As we leave Rosh Hashanah and head into Yom Kippur, the sound of crying is echoing in my ears. The theme of crying appears throughout the liturgy we recite, it’s mirrored in the sounds of the shofar, and it pours forth from the souls of members of our community.
In recent years, we’ve heard more and more stories, more and more cries of sexual abuse in the Jewish community coming to light, across the globe and across denominations. What once perhaps felt shocking and unreal has become tragically commonplace as scandal after scandal unfolds. It is painful and tragic for our community.
The true tragedy, though, is not the embarrassment and shame we feel when abuse is exposed. The true tragedy is that innocent and vulnerable children have been harmed in ways that are permanently scarring – physically, emotionally and spiritually, and we as a Jewish community have many times failed in our responses.
On Rosh Hashanah, we read two Torah portions that share a common, powerful theme. They are both the stories of vulnerable youths saved from terrible harm at the last minute by a compassionate God. Sarah and Abraham cast Ishmael out to the desert. His mother Hagar was unable to bear his cries for water so she abandoned him by a bush to die. God stepped in and provided immediate healing and a path to a bright future for Ishmael. So too with Isaac. Abraham, acting on God’s command, nearly killed his own child until God’s angel stopped him at the last minute, calling out “do not lay a hand upon the child!”
Our world today is not a world where God or angels visibly, miraculously intervene in the lives of vulnerable children, saving them from harm.
God has handed the responsibility to protect the most vulnerable to us in the commandment: v’halachta bidrachav, and you shall walk in God’s path. Maimonides, in his Guide to the Perplexed (1:54), identifies, chessed, tzedakah and mishpat, lovingkindess, righteousness and justice, as the Godly path we are to walk in.
Tragically, when it comes to protecting children from abuse, over and over again our community has stumbled. We have failed to both prevent abuse of children and then to respond to it appropriately, leaving many with the double trauma of abuse and then abandonment by the authority figures and communities that are supposed to help and heal.
To be sure, this is not just a Jewish issue. Child abuse and the subsequent denials, cover-ups, the shielding of abusers, silencing victims, etc. appear in all religions across the globe. And it's not just a faith problem either; abuse scandals have erupted in entertainment, sports, politics, and more.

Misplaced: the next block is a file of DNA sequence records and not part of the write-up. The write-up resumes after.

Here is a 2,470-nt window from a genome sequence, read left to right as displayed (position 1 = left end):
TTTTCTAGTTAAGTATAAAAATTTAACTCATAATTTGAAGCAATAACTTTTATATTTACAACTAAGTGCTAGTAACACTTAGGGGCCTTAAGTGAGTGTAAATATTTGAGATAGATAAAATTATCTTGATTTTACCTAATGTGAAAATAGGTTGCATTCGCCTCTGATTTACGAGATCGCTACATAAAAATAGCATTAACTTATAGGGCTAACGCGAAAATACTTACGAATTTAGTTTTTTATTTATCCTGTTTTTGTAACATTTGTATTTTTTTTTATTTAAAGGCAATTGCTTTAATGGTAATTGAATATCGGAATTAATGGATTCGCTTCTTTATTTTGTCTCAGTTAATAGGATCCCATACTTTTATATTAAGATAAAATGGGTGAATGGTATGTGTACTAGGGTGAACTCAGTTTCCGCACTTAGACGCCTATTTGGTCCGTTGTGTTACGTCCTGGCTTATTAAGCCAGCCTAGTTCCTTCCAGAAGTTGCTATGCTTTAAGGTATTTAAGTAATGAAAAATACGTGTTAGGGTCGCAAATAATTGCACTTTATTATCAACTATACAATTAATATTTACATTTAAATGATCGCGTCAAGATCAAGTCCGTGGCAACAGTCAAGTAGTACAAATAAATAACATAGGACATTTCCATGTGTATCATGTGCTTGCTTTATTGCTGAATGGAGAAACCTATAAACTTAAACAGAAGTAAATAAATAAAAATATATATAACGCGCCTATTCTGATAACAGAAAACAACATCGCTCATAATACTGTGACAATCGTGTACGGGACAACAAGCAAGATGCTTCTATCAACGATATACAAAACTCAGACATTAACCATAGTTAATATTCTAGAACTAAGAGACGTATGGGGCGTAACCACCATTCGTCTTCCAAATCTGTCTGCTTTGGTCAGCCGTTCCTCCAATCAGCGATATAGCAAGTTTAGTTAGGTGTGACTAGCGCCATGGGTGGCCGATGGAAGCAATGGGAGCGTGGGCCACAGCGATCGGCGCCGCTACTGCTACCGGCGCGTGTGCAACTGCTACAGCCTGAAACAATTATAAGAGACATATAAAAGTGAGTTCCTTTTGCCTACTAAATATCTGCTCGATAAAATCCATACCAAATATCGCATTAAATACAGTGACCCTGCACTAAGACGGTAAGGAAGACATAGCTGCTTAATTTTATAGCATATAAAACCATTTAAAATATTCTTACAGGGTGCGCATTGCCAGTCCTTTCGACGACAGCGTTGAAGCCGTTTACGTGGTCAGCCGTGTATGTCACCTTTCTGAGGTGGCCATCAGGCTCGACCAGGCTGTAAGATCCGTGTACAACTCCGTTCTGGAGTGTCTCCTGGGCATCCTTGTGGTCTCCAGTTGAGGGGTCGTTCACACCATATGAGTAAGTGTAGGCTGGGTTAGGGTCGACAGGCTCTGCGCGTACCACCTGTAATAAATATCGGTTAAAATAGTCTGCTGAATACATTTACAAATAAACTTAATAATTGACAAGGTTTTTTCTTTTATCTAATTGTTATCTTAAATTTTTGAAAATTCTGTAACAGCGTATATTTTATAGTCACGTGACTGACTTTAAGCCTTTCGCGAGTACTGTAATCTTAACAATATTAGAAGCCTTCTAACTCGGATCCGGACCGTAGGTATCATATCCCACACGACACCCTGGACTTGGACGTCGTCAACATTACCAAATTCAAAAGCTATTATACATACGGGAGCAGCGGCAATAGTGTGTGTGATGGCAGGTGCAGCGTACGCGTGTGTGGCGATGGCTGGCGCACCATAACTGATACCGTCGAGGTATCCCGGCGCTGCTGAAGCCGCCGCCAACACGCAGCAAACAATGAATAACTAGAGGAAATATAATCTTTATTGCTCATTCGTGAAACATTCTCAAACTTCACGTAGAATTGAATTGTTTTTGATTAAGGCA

It is a universal problem, but it calls for particular answers. For us, that means answers that reflects the unique realities of Jewish communities. The time for pretending that this problem doesn’t exist in our community is over. The time for limiting ourselves to only being reactive to occurrences of abuse is over. Now is the time for taking proactive, concrete steps towards prevention is now. This year, 5776.
Sensitive, carefully thought out policies, procedures and education can prevent abuse, lessen its damage when it occurs, and help communities move forward in healthy, productive ways.
This new year calls on any Jewish institution that engages with children to carefully review its policies in place and to ask the tough questions to help make things better.
Some of these questions include:
● Are we teaching our children the words and empowering them to talk to us about abuse?
● Do the institutions our children participate in (schools, synagogues, camps) have sound policies and procedures for concerning abuse prevention and response?
● What support do we provide to victims of abuse?
These are not questions with boilerplate answers. They require real thought and investment from communal leaders. Thankfully, there are resources to help guide us in these areas. Experts in the field of abuse and prevention are generating guides to help us in this critical work. The Center for Disease Control has a helpful guide called Preventing Child Sexual Abuse Within Youth-serving Organizations: Getting Started on Policies and Procedures that is available online.
At the synagogue I have the honor of serving, the Hebrew Institute of Riverdale – The Bayit, a committee of lay and professional leaders began taking steps in this journey last winter. When we began meeting last spring, our goal was to be proactive instead of reacting to crisis. It has been a deliberate, challenging and meaningful journey for our community. We have not answered all the questions yet, and our committee still has a long way to go, but we are invested in putting in the time and energy to ensure we are doing everything we can to make our community a safe space for children.
This is the season where we reflect on and are judged by what truly matters. In the Beit Din Shel Maala, the Heavenly Courts, our community will not be held accountable for the quality of our kiddushes or numbers of member units. We will be judged by how we protect those most vulnerable in our midst. Across the Jewish world we have heard the cries and seen the silent tears of those who have been abused – let’s make this the year we respond.
Rabbi Ari Hart serves at the Hebrew Institute of Riverdale-The Bayit.